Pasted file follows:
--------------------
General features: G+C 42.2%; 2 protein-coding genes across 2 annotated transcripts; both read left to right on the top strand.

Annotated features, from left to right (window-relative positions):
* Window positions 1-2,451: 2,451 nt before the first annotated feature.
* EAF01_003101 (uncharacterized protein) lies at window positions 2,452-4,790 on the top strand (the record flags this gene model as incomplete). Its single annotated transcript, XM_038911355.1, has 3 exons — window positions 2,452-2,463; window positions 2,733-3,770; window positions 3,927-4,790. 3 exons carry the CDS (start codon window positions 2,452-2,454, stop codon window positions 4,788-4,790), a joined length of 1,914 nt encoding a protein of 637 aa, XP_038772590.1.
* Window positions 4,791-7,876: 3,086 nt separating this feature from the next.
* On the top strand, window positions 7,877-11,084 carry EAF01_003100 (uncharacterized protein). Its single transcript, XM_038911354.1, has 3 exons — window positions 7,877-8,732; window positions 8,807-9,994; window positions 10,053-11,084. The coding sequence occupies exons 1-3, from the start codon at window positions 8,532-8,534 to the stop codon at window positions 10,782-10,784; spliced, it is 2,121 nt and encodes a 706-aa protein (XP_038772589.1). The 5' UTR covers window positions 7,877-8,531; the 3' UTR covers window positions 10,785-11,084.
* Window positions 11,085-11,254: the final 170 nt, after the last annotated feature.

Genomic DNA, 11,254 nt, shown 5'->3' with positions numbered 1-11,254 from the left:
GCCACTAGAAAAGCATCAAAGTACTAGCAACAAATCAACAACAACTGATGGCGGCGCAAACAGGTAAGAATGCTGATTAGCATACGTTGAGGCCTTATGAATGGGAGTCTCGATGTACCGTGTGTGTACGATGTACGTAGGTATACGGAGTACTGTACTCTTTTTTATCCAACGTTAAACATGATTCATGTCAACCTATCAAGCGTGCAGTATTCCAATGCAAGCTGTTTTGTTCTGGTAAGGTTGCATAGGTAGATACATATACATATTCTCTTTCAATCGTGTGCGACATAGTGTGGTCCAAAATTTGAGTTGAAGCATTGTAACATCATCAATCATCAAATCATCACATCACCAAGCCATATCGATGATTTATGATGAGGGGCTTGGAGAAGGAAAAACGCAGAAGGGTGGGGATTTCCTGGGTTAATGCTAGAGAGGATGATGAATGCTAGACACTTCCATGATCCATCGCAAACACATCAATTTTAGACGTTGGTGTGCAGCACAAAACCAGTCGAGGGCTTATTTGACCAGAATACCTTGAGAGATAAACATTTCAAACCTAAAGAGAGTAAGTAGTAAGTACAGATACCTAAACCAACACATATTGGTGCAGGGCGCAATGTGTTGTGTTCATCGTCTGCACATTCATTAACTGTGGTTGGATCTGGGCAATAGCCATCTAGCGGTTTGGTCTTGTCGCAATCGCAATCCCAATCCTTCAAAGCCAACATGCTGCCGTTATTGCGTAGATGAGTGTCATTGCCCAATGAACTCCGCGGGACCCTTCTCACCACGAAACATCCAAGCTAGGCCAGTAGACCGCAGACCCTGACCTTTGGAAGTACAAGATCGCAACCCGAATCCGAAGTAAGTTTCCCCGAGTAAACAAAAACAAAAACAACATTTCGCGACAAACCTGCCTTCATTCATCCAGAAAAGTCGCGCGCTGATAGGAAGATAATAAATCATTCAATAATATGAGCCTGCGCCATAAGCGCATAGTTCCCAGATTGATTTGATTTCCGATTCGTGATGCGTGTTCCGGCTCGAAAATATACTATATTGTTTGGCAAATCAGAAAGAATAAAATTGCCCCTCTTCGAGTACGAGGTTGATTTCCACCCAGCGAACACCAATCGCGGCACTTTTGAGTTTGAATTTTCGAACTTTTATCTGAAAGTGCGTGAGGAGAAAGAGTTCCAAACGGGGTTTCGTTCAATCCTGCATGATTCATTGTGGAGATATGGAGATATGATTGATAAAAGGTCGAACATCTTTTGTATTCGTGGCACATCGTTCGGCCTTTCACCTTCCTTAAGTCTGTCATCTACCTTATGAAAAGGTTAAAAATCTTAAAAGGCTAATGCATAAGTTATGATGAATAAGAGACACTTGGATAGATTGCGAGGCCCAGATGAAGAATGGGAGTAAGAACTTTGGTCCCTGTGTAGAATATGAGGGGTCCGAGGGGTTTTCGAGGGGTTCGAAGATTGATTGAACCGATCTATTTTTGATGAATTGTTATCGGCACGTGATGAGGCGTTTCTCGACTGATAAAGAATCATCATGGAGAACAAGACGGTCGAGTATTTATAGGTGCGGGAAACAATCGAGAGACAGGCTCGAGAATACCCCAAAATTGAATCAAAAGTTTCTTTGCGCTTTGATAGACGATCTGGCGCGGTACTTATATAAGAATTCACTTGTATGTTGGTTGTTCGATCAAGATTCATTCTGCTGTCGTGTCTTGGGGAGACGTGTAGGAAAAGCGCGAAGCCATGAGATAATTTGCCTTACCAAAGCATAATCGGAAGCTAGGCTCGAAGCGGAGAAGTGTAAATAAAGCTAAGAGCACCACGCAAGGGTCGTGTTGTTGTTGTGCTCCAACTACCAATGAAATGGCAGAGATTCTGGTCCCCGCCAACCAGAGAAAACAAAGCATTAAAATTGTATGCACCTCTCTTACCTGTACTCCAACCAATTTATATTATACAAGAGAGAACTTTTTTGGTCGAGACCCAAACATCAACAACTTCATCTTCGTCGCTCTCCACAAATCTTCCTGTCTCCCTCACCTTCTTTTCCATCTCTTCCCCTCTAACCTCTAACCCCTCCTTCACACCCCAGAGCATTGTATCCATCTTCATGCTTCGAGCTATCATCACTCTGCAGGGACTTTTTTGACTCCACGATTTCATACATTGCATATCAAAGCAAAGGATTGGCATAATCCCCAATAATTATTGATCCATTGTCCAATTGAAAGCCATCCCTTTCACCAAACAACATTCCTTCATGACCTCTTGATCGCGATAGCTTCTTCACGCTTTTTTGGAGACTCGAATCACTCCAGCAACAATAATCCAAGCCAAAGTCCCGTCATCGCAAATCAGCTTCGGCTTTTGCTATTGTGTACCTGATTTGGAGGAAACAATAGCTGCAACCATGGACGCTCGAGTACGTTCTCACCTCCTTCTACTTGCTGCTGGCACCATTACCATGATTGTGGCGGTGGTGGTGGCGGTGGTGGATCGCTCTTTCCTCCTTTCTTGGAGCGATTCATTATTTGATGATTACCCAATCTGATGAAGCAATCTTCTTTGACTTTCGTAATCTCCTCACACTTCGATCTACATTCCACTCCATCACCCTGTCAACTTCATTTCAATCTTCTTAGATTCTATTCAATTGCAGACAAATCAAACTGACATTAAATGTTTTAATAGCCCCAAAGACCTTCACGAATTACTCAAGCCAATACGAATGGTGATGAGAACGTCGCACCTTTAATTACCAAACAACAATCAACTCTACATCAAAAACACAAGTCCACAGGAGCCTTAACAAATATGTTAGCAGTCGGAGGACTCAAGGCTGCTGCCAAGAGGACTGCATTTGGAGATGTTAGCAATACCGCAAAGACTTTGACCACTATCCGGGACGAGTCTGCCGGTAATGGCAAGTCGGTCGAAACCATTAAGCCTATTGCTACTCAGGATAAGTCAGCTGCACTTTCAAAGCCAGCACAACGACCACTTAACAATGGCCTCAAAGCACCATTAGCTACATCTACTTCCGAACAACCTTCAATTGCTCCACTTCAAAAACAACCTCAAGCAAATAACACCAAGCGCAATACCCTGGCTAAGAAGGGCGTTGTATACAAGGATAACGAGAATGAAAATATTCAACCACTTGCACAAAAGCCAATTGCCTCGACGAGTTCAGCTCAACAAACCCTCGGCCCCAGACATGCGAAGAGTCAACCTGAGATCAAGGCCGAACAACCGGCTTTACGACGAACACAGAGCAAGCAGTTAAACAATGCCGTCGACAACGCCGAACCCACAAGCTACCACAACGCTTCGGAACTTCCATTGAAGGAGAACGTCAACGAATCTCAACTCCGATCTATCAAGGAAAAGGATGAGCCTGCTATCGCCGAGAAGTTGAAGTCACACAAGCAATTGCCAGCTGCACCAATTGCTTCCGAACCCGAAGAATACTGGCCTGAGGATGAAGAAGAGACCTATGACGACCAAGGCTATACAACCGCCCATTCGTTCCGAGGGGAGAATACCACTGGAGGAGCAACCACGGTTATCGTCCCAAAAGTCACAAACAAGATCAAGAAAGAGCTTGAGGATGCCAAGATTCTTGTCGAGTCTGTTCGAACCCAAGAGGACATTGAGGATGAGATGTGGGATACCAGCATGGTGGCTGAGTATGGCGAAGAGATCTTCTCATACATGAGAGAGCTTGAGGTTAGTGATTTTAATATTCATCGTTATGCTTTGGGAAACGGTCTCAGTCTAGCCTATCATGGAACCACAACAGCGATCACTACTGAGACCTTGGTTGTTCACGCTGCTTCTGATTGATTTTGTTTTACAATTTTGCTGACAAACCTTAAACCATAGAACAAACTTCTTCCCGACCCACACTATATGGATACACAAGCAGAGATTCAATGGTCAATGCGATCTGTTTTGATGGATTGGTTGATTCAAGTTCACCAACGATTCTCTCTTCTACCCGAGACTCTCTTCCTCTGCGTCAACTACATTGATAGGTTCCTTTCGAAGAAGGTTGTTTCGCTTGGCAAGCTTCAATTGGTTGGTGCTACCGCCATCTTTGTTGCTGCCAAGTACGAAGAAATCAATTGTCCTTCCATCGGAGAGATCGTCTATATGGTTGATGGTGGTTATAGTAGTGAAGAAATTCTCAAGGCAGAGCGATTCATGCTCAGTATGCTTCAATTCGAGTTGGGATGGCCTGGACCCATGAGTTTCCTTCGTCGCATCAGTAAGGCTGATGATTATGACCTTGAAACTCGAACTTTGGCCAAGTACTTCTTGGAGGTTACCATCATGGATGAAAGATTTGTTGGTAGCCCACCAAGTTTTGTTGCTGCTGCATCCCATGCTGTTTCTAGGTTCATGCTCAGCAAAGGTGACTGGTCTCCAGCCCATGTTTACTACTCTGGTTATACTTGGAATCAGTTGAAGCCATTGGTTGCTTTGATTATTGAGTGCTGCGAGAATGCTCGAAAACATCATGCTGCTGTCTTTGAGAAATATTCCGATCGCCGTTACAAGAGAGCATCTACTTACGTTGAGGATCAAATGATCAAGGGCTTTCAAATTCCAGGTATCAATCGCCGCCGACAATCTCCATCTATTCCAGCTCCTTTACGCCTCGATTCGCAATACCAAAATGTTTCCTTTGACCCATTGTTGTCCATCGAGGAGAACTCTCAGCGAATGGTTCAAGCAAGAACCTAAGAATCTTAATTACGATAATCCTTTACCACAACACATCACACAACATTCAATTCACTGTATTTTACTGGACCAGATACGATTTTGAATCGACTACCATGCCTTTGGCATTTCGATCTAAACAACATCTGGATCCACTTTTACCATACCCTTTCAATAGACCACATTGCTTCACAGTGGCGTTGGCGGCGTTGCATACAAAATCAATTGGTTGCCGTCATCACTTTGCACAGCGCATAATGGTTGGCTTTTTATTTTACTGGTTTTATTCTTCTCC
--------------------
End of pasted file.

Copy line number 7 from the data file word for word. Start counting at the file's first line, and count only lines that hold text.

* Window positions 11,085-11,254: the final 170 nt, after the last annotated feature.